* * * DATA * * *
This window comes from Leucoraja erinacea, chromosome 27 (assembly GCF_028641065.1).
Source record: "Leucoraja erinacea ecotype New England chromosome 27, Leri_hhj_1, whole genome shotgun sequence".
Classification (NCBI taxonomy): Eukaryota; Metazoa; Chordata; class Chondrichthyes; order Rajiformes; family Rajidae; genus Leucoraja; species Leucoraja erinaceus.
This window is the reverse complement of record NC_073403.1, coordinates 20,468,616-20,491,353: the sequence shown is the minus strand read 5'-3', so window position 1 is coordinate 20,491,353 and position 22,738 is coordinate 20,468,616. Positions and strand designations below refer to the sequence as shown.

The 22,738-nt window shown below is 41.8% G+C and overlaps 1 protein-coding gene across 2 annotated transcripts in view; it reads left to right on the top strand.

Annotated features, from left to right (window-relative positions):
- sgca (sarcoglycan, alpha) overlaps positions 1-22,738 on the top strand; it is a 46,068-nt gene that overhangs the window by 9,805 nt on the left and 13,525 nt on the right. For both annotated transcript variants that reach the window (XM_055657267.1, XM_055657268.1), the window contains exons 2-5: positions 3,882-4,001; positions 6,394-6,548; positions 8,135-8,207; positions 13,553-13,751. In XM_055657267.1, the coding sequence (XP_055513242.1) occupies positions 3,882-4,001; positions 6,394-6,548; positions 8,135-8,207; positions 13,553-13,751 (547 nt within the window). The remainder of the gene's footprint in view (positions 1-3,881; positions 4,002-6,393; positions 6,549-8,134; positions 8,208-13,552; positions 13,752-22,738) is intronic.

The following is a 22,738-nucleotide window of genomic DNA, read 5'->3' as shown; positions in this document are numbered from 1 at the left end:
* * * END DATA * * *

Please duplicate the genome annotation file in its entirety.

This window comes from Leucoraja erinacea, chromosome 27 (assembly GCF_028641065.1).
Source record: "Leucoraja erinacea ecotype New England chromosome 27, Leri_hhj_1, whole genome shotgun sequence".
Classification (NCBI taxonomy): Eukaryota; Metazoa; Chordata; class Chondrichthyes; order Rajiformes; family Rajidae; genus Leucoraja; species Leucoraja erinaceus.
This window is the reverse complement of record NC_073403.1, coordinates 20,468,616-20,491,353: the sequence shown is the minus strand read 5'-3', so window position 1 is coordinate 20,491,353 and position 22,738 is coordinate 20,468,616. Positions and strand designations below refer to the sequence as shown.

The 22,738-nt window shown below is 41.8% G+C and overlaps 1 protein-coding gene across 2 annotated transcripts in view; it reads left to right on the top strand.

Annotated features, from left to right (window-relative positions):
- sgca (sarcoglycan, alpha) overlaps positions 1-22,738 on the top strand; it is a 46,068-nt gene that overhangs the window by 9,805 nt on the left and 13,525 nt on the right. For both annotated transcript variants that reach the window (XM_055657267.1, XM_055657268.1), the window contains exons 2-5: positions 3,882-4,001; positions 6,394-6,548; positions 8,135-8,207; positions 13,553-13,751. In XM_055657267.1, the coding sequence (XP_055513242.1) occupies positions 3,882-4,001; positions 6,394-6,548; positions 8,135-8,207; positions 13,553-13,751 (547 nt within the window). The remainder of the gene's footprint in view (positions 1-3,881; positions 4,002-6,393; positions 6,549-8,134; positions 8,208-13,552; positions 13,752-22,738) is intronic.

The following is a 22,738-nucleotide window of genomic DNA, read 5'->3' as shown; positions in this document are numbered from 1 at the left end: